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Sugarbeet Growers Magazine March 2014 : Page 4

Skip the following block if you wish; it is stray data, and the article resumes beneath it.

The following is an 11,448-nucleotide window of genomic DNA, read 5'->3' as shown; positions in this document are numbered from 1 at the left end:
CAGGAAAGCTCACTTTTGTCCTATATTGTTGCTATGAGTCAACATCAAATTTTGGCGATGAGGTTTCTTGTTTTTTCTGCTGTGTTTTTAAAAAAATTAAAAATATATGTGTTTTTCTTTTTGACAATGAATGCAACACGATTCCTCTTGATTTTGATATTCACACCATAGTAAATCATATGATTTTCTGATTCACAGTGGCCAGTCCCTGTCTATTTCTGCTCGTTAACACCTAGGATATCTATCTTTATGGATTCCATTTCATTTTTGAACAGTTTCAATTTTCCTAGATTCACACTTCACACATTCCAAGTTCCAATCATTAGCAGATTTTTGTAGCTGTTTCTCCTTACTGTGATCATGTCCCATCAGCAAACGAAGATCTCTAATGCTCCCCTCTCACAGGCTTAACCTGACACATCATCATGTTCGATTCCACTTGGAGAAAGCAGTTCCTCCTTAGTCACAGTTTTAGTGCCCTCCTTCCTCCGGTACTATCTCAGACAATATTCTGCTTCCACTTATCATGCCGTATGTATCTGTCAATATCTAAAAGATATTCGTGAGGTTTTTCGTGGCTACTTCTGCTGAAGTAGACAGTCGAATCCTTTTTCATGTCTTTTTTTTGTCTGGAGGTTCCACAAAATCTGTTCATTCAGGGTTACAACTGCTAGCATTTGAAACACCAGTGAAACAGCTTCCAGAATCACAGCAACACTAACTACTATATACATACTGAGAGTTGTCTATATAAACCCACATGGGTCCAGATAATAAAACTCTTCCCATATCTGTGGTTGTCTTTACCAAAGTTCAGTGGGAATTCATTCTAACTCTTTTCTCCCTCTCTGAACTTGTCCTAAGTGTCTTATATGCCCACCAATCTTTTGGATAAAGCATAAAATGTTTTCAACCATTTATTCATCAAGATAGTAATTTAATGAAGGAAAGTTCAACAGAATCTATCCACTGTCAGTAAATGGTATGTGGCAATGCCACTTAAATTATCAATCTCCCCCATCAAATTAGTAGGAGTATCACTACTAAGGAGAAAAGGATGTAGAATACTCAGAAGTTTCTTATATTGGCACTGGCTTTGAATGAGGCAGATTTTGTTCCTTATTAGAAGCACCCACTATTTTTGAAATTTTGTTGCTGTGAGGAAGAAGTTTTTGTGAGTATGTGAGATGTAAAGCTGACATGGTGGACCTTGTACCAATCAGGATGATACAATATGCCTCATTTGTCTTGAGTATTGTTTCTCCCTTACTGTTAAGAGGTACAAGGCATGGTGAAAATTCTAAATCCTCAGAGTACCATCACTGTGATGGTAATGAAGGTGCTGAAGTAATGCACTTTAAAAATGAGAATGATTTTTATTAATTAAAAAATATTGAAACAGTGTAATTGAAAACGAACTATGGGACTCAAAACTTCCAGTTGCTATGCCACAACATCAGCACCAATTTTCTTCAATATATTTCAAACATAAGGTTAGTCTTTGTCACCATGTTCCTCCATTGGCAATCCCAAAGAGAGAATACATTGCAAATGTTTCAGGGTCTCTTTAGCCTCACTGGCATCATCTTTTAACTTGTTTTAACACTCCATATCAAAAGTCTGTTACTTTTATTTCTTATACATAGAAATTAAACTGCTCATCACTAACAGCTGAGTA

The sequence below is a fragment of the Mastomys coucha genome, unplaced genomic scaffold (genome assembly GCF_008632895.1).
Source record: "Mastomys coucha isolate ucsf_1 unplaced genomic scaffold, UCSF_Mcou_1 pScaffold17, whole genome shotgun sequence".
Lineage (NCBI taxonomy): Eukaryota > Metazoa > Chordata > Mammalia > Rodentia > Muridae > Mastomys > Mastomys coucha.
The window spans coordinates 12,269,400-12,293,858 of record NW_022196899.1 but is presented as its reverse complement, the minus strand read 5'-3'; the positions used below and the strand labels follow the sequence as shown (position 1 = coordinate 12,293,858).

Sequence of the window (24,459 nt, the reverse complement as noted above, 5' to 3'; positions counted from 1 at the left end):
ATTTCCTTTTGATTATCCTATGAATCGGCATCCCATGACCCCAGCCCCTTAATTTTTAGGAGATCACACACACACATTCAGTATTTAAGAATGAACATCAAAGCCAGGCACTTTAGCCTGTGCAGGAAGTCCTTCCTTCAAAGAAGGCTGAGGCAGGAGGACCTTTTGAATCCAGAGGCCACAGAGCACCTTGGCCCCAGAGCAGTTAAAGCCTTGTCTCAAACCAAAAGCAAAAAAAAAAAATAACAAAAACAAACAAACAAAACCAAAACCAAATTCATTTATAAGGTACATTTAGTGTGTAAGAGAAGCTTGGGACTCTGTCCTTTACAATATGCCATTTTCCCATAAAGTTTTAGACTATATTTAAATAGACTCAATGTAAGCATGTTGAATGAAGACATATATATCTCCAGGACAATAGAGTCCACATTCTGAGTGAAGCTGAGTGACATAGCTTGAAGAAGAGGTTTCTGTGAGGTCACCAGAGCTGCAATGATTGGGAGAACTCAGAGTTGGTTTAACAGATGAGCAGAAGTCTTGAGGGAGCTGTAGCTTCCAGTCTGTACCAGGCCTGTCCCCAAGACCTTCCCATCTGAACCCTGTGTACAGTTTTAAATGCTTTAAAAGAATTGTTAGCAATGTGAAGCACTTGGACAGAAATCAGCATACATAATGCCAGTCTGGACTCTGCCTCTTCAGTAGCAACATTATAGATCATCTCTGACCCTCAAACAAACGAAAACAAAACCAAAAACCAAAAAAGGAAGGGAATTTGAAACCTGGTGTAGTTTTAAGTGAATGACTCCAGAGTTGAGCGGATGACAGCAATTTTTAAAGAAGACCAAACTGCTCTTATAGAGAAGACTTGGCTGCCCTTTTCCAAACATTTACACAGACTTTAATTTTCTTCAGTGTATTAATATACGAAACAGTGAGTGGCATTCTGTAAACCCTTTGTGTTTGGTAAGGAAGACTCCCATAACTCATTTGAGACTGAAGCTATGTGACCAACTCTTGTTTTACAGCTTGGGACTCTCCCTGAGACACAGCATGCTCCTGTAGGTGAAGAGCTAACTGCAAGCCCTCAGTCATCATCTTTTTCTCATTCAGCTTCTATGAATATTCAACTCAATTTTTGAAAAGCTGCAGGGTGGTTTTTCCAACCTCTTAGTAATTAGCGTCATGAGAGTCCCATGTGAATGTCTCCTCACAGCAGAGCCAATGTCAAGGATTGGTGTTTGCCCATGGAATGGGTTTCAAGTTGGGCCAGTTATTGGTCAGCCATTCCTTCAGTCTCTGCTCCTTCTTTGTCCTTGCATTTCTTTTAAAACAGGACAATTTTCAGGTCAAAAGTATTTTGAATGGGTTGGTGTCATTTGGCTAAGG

ASGA Meeting Highlights On these pages we provide photos and message highlights from several of the invited speaker presentations, as well as other photos from that week. On pages 8 and 9 you’ll find an outline of 2014 ASGA priorities from Luther Markwart, while on page 10 we intro-duce you to the association’s new presi-dent, John Snyder of Wyoming. In addition to the speakers high-lighted on these pages, ASGA meeting attendees also heard, via video confer-ence, from four key congressional lead-ers: Sen. Debbie Stabenow (D-MI), chair of the Senate Agriculture Committee; Sen. John Hoeven (R-ND), a member of that committee; Rep. Frank Lucas (R-OK), chair of the House Agriculture Committee; and Rep. Collin Peterson (D-MN), ranking member and former chair of the House Ag Committee. All four spoke of the relief of having the new farm bill finally signed into law, and they likewise complimented sugar-beet growers for their role in keeping the sugar provisions intact. The 2015 ASGA annual meeting is scheduled for February 1-3 in Long Beach, Calif. O Scott Dahlman is executive direc-tor of Oregonians for Food and Shelter, a grassroots coalition representing agri-culture and forestry on issues of pesti-cides, fertilizer and biotechnol-ogy. “Over the past two years, we have seen a slew of anti-biotech activi-ties in Oregon,” he noted. In late 2013, the state legislature passed a bill that basically said municipalities and counties should not have the authority to regulate agricultural seed. But an ex-emption remained for Jackson County, where in May there will be a vote on whether to ban GMOs. Why is the Jackson County vote im-portant to sugarbeet growers? About 85% of the beet seed sold in the U.S. is produced in western Oregon, Dahlman pointed out, and a ban in Jackson County would add to the pressure for bans in other individual Oregon coun-ties or statewide. He asked ASGA members to support the effort to defeat the ban initiative in Jackson County. ASGA Meeting Photos:  Don Lilleboe bout 310 growers, spouses and affil-iated industry personnel gathered in Tampa, Fla., on February 9-11 for the American Sugarbeet Growers Associa-tion’s 2014 annual meeting. While the A weather outdoors provided a welcome respite for all those from northern cli-mates, the important activity took place indoors at the meeting’s general ses-sions and hallway conversation periods. protect against multi-year deep price declines. (3) It must do no harm to crop insurance – and must make improve-ments where possible. Speaking to sugar, the longtime Washington ag reporter said there were four key reasons why the sugar portion of the new farm bill survived intact. First was excellent lobbying by producers and their representatives, with the in-dustry being 100% united in its mes-sage. Second was the continual contact the industry maintains with its congressional delegations “as if there was a farm bill being written every year.” Third, staying politically engaged on a bipartisan basis. And fourth, “solid groups, both in Washington and ‘on the ground’ – grassroots.” As to key issues ahead for sugar, Wiesemeyer said the dominant short-term one is the outlook for “relatively low prices and more cost.” The biggest issue in that regard? Mexico. For the medium term, trade agreements, e.g., the Trans-Pacific Partnership (TPP). Looking to the long term, Wiesemeyer said the large amount of money being spent by the food industry for the dis-covery and development of “natural” sugar substitute products is a very im-portant matter for the sugar sector. Jim Wiesemeyer addressed “Farm Policy, Politics and a Look Ahead for Agriculture.” Informa Economics’ vice president for farm and trade policy pointed out that the final product of the long and winding road to the recently concluded Agricultural Act of 2014 is 959 pages long, has a price tag of $956 billion and covers 12 titles. Three main principles guiding both the House and Senate ag committees as they worked on the new farm bill, Wiesemeyer said, were: (1) Farm policy must work for all crops and all regions of the country. (2) It must be able to 4 THE SUGARBEET GROWER March 2014

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